Kennedy laid to rest at Arlington cemetery

Sen. Edward Kennedy was laid to rest Saturday evening at Arlington National Cemetery as the sun set on a day that began with a somber funeral service in Boston and included a final tribute at the U.S. Capitol.

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A 25-minute burial held in growing darkness included military honors such as a volley of rifle fire and a playing of "Taps," and an address by Cardinal Theodore McCarrick, archbishop emeritus of Washington and a longtime Kennedy friend. McCarrick read a letter Kennedy had sent Pope Benedict that President Obama had delivered personally in July. The letter asked the pope to pray for him as Kennedy approached the "next passage of life."

Vice President Joe Biden and his wife, Jill, attended the service, along with Kennedy’s wife, Victoria, and eldest son, Edward Jr., and other members of the Kennedy family.

Kennedy died late Tuesday at 77 after a 15-month long battle with brain cancer. The senator served 47 years in the Senate, first winning election in 1962 to the seat formerly held by his brother, President John F. Kennedy. The senator was memorialized in a two-and-a-half-hour funeral service in Boston Saturday morning, then flown to Andrews Air Force Base and driven to the Capitol for a brief outdoor ceremony.

Four presidents, more than half of the U.S. Senate, and celebrities from film, sports and music attended his funeral. At the Capitol, more than a thousand senators, House members, congressional staff and ex-Kennedy aides waited patiently on the steps for a final viewing and to express their condolences to Victoria Kennedy and Kennedy's children.

Thousands of more people who had likely never met Kennedy lined the route to Arlington. Police estimated 4,000 people stood along Constitution Ave. as the motorcade traveled slowly through D.C. The procession was greet by the sounds of cheers, applause and shouted condolences from the crowd along the road.

Delays meant the burial service originally scheduled for 5:30 p.m. was instead held two and a half hours later. After the sun set, the only lighting came from the Robert E. Lee House above the hill and the headlights of cars from the funeral procession parked nearby. A constant ringing of cicadas created a background to the prayers and final remembrances. Rain, although forecast, did not interrupt the ceremony.

"They called him ‘The Lion of the Senate,’ and indeed that’s what he was," McCarrick said of Kennedy. "His roar and his zeal for what he believed made a difference in our nation’s life."

"We always knew and were always touched by his passion for the underdog, for the rights of workers, for better education, for adequate healthcare for every American," McCarrick said. "His legacy will surely place him among the dozen or so greats of the Senate of the United States."

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McCarrick also read a letter that Kennedy wrote to Pope Benedict this summer and had been delivered in July by President Barack Obama. In it, Kennedy discussed his mortality, his personal failures and his political legacy.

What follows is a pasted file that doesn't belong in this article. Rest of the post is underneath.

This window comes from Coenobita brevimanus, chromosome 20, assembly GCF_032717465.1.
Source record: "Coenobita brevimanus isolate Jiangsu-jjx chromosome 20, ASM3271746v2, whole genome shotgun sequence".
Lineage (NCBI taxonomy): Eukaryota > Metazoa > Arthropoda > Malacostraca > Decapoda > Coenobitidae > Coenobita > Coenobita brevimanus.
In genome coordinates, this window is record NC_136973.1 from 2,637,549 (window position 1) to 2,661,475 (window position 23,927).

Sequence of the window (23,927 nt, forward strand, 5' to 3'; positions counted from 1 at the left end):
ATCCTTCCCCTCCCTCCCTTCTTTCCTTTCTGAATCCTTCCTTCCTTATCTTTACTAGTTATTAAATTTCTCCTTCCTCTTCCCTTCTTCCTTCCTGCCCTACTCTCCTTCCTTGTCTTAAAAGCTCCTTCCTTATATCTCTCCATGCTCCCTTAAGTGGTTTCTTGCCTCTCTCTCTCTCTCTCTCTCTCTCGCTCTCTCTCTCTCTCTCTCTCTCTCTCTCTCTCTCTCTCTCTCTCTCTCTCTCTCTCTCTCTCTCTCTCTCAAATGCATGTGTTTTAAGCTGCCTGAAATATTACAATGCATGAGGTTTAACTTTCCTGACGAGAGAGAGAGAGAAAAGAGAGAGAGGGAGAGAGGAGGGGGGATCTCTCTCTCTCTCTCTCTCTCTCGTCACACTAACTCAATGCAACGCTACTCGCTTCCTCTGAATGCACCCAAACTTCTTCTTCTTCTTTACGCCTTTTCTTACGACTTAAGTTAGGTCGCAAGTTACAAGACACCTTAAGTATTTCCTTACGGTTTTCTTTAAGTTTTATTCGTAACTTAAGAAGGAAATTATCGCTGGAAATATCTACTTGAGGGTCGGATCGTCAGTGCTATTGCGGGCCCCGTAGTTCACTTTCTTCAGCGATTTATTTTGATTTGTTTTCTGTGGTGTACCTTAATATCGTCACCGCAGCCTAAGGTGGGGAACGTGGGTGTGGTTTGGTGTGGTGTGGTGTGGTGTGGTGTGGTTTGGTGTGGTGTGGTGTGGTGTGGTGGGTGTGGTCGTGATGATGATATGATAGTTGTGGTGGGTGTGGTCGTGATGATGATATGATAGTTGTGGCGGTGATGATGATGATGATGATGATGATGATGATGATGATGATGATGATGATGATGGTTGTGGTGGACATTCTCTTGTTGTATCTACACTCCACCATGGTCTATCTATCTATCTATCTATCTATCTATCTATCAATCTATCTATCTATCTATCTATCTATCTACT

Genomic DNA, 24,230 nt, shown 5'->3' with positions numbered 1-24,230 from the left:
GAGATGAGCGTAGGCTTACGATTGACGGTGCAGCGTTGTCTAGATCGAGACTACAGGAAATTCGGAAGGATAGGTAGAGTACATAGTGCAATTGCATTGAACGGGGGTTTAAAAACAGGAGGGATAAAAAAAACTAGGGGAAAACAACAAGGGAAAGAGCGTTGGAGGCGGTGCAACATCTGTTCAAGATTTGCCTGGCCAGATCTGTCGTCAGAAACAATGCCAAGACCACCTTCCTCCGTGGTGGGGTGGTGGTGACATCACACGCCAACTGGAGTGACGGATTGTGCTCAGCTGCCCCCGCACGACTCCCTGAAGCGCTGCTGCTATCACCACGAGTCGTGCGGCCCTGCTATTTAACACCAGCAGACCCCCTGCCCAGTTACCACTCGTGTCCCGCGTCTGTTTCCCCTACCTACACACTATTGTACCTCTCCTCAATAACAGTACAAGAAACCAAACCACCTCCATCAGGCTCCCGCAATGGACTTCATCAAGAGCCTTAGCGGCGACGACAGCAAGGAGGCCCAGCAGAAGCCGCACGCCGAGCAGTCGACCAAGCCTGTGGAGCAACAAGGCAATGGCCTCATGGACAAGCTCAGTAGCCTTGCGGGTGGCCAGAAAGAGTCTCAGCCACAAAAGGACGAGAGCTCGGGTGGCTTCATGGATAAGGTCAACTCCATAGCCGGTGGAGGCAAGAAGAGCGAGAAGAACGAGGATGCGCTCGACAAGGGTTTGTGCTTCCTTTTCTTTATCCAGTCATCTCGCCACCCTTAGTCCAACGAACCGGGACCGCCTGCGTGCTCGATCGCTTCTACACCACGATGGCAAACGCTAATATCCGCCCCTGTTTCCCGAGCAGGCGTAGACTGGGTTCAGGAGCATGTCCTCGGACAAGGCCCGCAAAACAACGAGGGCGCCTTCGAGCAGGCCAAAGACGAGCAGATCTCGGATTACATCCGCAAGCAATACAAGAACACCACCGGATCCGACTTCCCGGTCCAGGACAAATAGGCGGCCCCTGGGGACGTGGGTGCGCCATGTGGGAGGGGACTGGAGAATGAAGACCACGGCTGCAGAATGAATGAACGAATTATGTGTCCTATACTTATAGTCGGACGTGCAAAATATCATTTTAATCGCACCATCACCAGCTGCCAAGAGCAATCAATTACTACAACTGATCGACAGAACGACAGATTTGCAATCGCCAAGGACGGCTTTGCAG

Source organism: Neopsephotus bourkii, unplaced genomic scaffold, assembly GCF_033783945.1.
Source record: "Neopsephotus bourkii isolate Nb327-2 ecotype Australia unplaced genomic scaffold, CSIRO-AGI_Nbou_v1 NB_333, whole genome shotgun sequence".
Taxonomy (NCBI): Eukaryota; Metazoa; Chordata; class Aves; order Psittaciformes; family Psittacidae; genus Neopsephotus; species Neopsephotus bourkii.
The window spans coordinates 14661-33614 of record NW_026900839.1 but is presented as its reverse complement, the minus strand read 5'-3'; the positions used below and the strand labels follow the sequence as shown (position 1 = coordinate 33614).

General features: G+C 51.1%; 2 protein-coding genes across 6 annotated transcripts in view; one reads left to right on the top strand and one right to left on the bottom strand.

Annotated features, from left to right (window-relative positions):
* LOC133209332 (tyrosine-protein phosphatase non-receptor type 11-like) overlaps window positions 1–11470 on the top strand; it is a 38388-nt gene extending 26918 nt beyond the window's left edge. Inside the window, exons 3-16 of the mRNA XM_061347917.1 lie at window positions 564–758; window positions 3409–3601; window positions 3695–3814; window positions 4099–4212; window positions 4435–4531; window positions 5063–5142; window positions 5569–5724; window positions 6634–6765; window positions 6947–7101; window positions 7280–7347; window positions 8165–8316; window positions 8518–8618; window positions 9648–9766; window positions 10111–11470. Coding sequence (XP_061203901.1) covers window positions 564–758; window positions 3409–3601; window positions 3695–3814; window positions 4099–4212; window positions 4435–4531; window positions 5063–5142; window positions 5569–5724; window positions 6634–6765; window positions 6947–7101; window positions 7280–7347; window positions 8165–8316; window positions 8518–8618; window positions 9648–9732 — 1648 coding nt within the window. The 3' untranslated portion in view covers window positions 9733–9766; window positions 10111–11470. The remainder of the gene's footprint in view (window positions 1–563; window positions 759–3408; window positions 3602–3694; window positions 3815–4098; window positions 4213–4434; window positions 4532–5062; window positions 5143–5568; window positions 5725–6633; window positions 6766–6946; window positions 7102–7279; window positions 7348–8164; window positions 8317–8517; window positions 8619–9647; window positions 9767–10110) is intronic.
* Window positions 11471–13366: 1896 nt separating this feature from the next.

"I am writing with deep humility to ask you to pray for me as my health declines," Kennedy wrote the pope. "I was diagnosed with brain cancer more than a year ago, and although I have continued treatment, the disease is taking its toll on me. I am 77 years old and preparing for the next passage of life.

"I know I have been an imperfect human being, but with the help of my faith I have tried to right my path. I want you to know, Your Holiness, in my nearly 50 years of elective office, I have done my best to champion the rights of the poor and open doors of economic opportunity. I have worked to welcome the immigrant, to fight discrimination, and expand access to healthcare and education. I have opposed the death penalty and fought to end war. Those are the issues that have motivated me and have been the focus of my work as a United States senator. I also want you to know that even though I am ill, I am committed to do everything I can to achieve access to healthcare for everyone in my country. This has been the political cause of my life."

Kennedy’s grave is between two maple trees in a softly sloping hill, 20 feet from the nearest cemetery road. It is 100 feet from the grave of Sen. Robert F. Kennedy, and about 200 feet from the eternal flame that marks the grave of President John F. Kennedy.

Plans call for Kennedy’s grave to be simple — a white, wooden cross and a marble footstone inscribed "Edward Moore Kennedy, 1932-2009." That would make the grave identical to Robert Kennedy’s nearby, although a cemetery guard on Friday also said the family was careful to leave room for a later stone memorial surrounding the grave, possibly with inscriptions from Kennedy’s speeches. Such memorials already decorate the other two Kennedy gravesites.

Arlington National Cemetery Superintendent John Metzler Jr. said he was contacted by Kennedy’s staff a few weeks ago to discuss burial options, although final decisions were put off until the day of Kennedy’s death. The grave was dug early Saturday morning, with workers accidentally piercing an irrigation line in the process.

Metzler said once in place, the wooden crosses marking the Edward and Robert Kennedy graves will be the only two in the entire cemetery.

The cemetery superintendent said he accompanied Kennedy many times on his frequent visits to the graves of his brothers.